- Opioids: Morphine, Hydrocodone, and Fentanyl are common prescription opioids for severe pain. These are drugs that are highly habit-forming (addictive). A patient and their physician enter into a "Pain Contract" where the patient agrees to remain monitored by the physician for the duration of their opioid use. Most states now require these "Pain Contracts" or the medication cannot be dispensed. Physicians must monitor any patient prescribed opioid drugs as they can pose severe, longterm side effects that could be fatal if ignored.
- Other RX treatments include: lidocaine patches, creams, and Voltaren––which is alternatively dispensed for topical application (a cream or lotion).
Treatments for Complex Regional Pain Syndrome is rarely covered by insurance because of its chronic nature, and if it is covered, there are only certain treatments that the insurance company will pay for–and only for a short length of time. Experimental treatments and newer therapies, as well as pain management (a newer form of medicine that has risen to prominence for chronic pain patients over the last couple of decades) are often out of pocket for the financially burdened victim. Because of this, they continue to suffer for years without the correct medication and therapies that could afford them a better quality of life.
Opening doors for chronic pain sufferers
So, now that we've taken a second look at CRPS, let's look at the legal side. An attorney agrees to take on a client's CRPS-related case, as the CRPS diagnosis is found to be wholly caused by medical malpractice and therefore the surgeon and the hospital are able to be have litigation brought against them for their negligence toward the patient. What happens now? Now that a victim has secured an attorney-client relationship with their chosen counsel, the next steps following the hefty stack of paperwork and "discovery" (which we intend to discuss in-depth in an upcoming blog), there's the Letter of Protection.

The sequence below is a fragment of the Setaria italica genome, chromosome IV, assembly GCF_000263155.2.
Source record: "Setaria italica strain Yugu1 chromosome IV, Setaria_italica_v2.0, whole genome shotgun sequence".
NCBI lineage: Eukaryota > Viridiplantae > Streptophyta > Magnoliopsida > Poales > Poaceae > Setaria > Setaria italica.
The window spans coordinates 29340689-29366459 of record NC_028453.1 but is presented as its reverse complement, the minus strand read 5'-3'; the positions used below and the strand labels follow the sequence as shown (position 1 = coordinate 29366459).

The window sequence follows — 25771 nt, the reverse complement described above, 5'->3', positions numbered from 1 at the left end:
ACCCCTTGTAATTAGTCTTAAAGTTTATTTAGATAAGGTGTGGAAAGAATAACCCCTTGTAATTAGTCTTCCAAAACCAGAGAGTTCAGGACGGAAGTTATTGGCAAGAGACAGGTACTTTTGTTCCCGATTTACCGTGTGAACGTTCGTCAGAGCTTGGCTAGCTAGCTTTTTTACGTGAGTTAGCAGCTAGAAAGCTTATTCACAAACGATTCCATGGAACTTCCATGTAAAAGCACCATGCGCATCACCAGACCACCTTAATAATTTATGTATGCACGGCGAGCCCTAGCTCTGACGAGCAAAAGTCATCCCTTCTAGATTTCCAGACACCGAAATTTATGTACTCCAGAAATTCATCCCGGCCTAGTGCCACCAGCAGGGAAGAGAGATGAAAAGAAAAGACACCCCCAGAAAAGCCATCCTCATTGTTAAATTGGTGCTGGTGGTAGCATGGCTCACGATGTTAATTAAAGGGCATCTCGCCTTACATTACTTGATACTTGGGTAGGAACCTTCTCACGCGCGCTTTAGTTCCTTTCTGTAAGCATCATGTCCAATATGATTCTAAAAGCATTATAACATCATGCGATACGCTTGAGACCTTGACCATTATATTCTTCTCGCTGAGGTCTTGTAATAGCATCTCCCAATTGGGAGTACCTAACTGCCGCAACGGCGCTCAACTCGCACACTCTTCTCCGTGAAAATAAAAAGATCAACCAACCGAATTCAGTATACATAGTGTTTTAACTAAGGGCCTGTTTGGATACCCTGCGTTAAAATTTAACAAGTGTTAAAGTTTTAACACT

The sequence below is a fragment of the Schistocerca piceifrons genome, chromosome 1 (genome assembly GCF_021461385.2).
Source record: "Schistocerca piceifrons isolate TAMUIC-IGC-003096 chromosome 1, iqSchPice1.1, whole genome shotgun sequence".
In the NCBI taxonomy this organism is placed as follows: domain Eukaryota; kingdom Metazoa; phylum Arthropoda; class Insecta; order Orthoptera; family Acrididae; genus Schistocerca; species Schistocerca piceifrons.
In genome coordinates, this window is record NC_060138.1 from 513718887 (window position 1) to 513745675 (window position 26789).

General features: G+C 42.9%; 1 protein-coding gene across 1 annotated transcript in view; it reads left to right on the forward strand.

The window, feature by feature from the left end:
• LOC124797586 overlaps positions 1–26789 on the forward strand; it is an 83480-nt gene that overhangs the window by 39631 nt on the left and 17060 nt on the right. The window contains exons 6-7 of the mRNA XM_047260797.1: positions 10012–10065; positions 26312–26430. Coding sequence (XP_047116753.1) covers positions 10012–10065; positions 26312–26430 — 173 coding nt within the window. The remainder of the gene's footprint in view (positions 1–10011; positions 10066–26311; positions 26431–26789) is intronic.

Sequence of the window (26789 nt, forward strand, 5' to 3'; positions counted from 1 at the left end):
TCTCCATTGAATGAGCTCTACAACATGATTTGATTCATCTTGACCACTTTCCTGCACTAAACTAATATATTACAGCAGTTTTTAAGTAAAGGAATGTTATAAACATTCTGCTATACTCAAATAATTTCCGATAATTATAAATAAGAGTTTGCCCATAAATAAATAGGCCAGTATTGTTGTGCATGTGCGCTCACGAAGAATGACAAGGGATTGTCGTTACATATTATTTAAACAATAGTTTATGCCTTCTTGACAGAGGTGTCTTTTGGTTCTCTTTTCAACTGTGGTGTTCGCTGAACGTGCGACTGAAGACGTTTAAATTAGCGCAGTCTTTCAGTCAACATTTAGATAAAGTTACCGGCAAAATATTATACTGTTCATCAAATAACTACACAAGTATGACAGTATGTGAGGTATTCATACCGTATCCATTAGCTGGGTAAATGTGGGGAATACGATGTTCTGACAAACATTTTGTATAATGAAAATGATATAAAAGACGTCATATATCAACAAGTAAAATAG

For those uninitiated to the Shaked Law Blog, let's define this common Personal Injury practice:
A letter of protection within the scope of personal injury law is defined as a letter sent to a medical professional (physician, surgeon) by a board certified personal injury attorney on behalf of their injured client. This letter will guarantee payment for all medical treatment from future compensation obtained in a settlement.
A "complex" legal system
With a Letter of Protection in place for the client, their suffering may be eased by doors for treatment options being opened to them outside of prescription drugs. Physical therapy, massage therapy, occupational therapy, and mental health counseling all become available when a client retains experienced legal counsel that knows how to secure the proper treatment on the legal side for their client. Doctors work well with board certified attorneys because a board certified attorney knows how to get things done quickly, concisely, and with little unnecessary back and forth that can drag out the proceedings longer than the legal system often does all on its own.
Unfortunately, there are victims who suffer the relentless chronic pain caused by CRPS for the rest of their lives after medical malpractice. In these cases, the victim trusted their surgeon to care for them and treat their illness or injury, only to learn they would be in pain for the rest of their lives due to the carelessness of that trusted medical professional. It’s important for the victim to seek board certified counsel in the event that their Complex Regional Pain Syndrome was caused by medical malpractice. Personal Injury attorneys–the experienced ones–know that behind the most complex cases are the victims who need justice the most.